Railway museum is rewarded for helping local regeneration

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The Independent Online

A large collection of 19th-century steam locomotives credited with triggering the regeneration of one of the country's oldest railway towns has won a prestigious heritage award.

Locomotion, the new £11m outpost of the National Railway Museum (NRM) at Shildon, near Bishop Auckland in Co Durham, featured alongside a cathedral with an Antony Gormley installation on a list of Britain's most impressive heritage sites. The Shildon museum won the Permanent Exhibition prize at the annual Museum and Heritage Awards for Excellence, sponsored by The Independent and Dulux. Since opening last September, the museum has welcomed 93,000 visitors and exceeded its financial-year target by 270 per cent. It houses the reserve collection of railway vehicles of the NRM in York.

The awards were judged by a panel of industry professionals including Sam Mullins, director of the London Transport Museum; Diane Lees, director of the Museum of Childhood in east London; Bernard Donoghue, director of government affairs at Visit Britain; and Greg Chamberlain, editor of New Heritage Magazine.

Mr Chamberlain cited winners, including the Shildon museum and the Antony Gormley installation Field for the British Isles, comprising hundreds of terracotta heads inside Gloucester Cathedral, as projects that had enlivened heritage in the country.

"The Railway Museum has been a great contributor to the regeneration of the area," he said. "As for Gloucester Cathedral, it was quite a bold decision to install the Gormley sculpture, which was formerly at Tate Modern. What it did was to bring in a lot of visitors who would not necessarily have gone into a cathedral."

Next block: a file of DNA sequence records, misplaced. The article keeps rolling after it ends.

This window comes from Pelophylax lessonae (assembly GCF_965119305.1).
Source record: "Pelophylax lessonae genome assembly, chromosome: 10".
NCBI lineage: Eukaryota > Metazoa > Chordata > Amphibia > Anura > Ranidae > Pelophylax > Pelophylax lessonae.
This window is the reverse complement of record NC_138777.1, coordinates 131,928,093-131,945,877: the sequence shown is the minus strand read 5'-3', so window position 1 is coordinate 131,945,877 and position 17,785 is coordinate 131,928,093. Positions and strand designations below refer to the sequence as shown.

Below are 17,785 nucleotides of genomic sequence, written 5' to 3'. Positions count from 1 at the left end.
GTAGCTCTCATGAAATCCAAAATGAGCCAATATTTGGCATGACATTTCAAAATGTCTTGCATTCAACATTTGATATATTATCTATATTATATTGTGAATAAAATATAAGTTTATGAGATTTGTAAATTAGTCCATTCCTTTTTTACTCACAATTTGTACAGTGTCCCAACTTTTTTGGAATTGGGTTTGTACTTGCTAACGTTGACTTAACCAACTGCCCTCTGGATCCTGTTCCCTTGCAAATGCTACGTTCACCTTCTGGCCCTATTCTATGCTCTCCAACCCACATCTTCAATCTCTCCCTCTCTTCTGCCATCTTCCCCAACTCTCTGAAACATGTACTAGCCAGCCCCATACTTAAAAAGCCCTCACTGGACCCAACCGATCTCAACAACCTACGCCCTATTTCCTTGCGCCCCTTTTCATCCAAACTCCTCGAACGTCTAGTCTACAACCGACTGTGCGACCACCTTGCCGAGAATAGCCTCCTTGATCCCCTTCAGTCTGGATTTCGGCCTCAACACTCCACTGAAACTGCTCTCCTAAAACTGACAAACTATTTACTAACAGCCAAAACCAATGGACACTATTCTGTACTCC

He added that the 12 awards reflect the changing face of museums and heritage sites from the South Coast to the Highlands which have become "modern and cutting edge" and which attract younger viewers. Winners included south London's Dulwich Picture Gallery, nominated by the public as their favourite attraction, the NRM itself in York for its campaign to acquire the Flying Scotsman, and the Museum of Childhood's "Must-Have Toys" exhibition, which showcased the most desirable playthings.

Under the guidance of the Museums and Heritage Show, which is on at Earl's Court Exhibition Centre in London today, the awards were begun four years ago to recognise best practice in museums, galleries and heritage attractions.

The Crossness Engines Trust won the conservation award for restoring ornamental Victorian ironworks and Prince Consort, a beam engine built by the James Watt company in the 1860s. Chris Smith, the former culture minister, was recognised for his major contributions to the industry throughout his career.

Among other winners were the Petrie Museum in London, the Discovery Museum in Tyne and Wear, the "Kids in the Blitz" by Coventry Arts and Heritage, and the Continuum Group for excellence overseas in research of a historic site near Tel Aviv in Israel.